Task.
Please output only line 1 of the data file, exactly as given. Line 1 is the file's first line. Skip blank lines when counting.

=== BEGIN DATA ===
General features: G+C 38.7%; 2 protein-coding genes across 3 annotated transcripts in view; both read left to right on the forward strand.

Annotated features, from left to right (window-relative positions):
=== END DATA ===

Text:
General features: G+C 38.7%; 2 protein-coding genes across 3 annotated transcripts in view; both read left to right on the forward strand.